Title: The Maasai Pioneers
Author: Sironka Ole Masharen
Year of Publication: 2009
Reviewed by JULIUS SIGEI
When renowned Kenyan writer H.R Ole Kulet penned his debut novel Is It Possible? in 1971, the question then was: Is it possible to hold a spear in one hand and a book in the other? In other words, can the traditional Maasai lifestyle go hand in hand with Western education?
The answer, clearly, is yes, since the Maasai have assimilated what is good in the Western culture while at the same time retaining aspects of their traditional culture that has made them the subject of envy the world over.
But writing this year, nearly four decades later, Sironka Ole Masharen asks in his book The Maasai Pioneers, whether it is possible to be a Maasai without cattle.
He says many socio-economic problems confounding the Maasai today in his environment make the revision of some long-held traditions inevitable. Thus he argues for the need to diversify modes of production from nomadic pastoralism to agriculture, bee keeping and fishing.
The writer also argues passionately for environmental conservation. But Ole Masharen goes beyond the usual hue and cry over the destruction of water catchments to include other equally harmful practices like overstocking, pollution and unsustainable diversion of rivers for agriculture to the detriment of those living downstream.
Likening the Maasai to the Maoris of New Zealand and the Aborigines of Australia, Ole Masharen argues that the Maasai language and culture is endangered and calls for its preservation. He writes: “the degradation of the environment also goes hand in hand with cultural erosion. The Maa language should be revived, popularised and even internationalised.”
In a chapter titled ‘‘The Maasai Women’’, Ole Masharen writes: “among the Maasai, a woman is called enkitok, meaning the great one. This is paradoxical, for women among the Maasai are not accorded the respect commensurate with their title. They are entirely dependent on men to whom they live on their utter subjection.”
For instance, he says the first Maasai woman to attend school in 1942, Loise Mpayiai, was not formally included in the school attendance register. He says, “when the news of her admission reached the prophets in Tanganyika, they convened a meeting to ascertain the truth of the earth-shaking matter. Among those summoned was Chief Kulale who denied his involvement in the matter and promised to rescind the decision as soon as he came back home.”
But The Maasai Pioneers is also a lamentation of the real and imagined problems the Maasai have undergone since the Anglo-Maasai agreements of 1904 and 1911 in which the latter lost more than half of their original land. Masharen apologises for the legendary Chief Olonana whom he says signed the first agreement under duress. He accuses subsequent governments of glossing over this issue that has come to be called ‘‘The Maasai Question.’’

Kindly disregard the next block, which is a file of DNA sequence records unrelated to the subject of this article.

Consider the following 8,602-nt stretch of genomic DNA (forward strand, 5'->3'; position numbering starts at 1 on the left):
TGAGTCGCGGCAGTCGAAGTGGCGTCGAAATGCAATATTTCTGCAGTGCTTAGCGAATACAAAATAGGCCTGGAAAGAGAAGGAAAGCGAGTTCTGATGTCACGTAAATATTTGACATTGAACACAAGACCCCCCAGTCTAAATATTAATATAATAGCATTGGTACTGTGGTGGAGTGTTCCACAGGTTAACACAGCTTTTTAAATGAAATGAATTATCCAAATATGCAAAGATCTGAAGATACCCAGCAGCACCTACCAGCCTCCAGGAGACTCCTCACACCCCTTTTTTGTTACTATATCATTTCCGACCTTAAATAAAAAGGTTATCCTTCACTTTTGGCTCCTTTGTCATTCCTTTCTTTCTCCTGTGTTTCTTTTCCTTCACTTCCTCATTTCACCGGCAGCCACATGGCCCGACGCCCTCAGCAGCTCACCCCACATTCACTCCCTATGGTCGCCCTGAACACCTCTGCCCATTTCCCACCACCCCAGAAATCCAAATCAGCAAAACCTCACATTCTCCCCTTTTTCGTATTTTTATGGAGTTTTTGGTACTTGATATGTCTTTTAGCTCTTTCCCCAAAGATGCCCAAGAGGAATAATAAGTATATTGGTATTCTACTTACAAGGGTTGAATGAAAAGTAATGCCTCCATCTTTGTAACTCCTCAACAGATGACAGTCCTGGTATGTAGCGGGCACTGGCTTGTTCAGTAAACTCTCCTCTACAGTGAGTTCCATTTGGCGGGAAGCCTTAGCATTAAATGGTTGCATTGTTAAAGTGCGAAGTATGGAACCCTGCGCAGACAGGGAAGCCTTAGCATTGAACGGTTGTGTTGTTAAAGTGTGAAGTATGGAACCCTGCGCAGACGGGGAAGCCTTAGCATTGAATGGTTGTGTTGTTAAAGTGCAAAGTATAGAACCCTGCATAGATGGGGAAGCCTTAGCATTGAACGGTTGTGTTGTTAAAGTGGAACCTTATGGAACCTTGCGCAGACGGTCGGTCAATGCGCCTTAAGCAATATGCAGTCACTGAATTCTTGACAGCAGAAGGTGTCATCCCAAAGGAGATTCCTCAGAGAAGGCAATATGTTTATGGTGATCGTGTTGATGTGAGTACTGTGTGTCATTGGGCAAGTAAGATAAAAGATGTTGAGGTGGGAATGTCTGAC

Masharen also claims that the Maasai are victims of conservation laws. He says that while four major national parks – Tsavo, Amboseli, Nairobi and the world famous Maasai Mara – are found in Maasailand “the local people benefit very little or not at all from tourism which is supposed to act as their cash crop, petroleum or any other valuable mineral known on earth.
“The result of this is conflict over water points, grazing land, injuries and deaths from attacks by wildlife, making wildlife conservation a liability for the local communities,” he says.
A key strength of this book is the pictorial presentation which gives the history of Maasai pioneers at a glance. Here you will find such people as Heritage minister William ole Ntimama, controversial politician John Keen, the late Vice-President Joseph Ole Murumbi and a host of other leaders in education, business and politics. It also contains characteristic Maasai dances and ceremonies.
While the book is clearly a celebration of the community’s heroes and heroines, one glaring omission is the place of scribes in the whole picture. So such preeminent writers like Naomi Kipury and Leteipa Ole Sunkuli in the field of oral literature, and H.R Ole Kulet who has authored eight acclaimed novels, are not mentioned.
Also while the book is an academic text with citations and all, typographical errors and sometimes outright grammatical mistakes are not uncommon – a common feature in self-published books. All in all, the author has put in great effort in terms of research and readers will benefit immensely from this information-rich book.
A graduate of Kenyatta University, the author is a researcher and a politician. He says he set out to correct stereotypes like that the Maasai are bloodthirsty and ferocious. As Professor Sarone Ole Sena has written in the foreword, Masharen has succeeded in weaving out Maasai history, culture, leadership, politics, land, and other pertinent issues throughout the book, making it informative and interesting to read. It is has something for the literary scholar, the historian, the anthropologist and the general reader.
The writer is a journalist and a literary commentator. [email protected]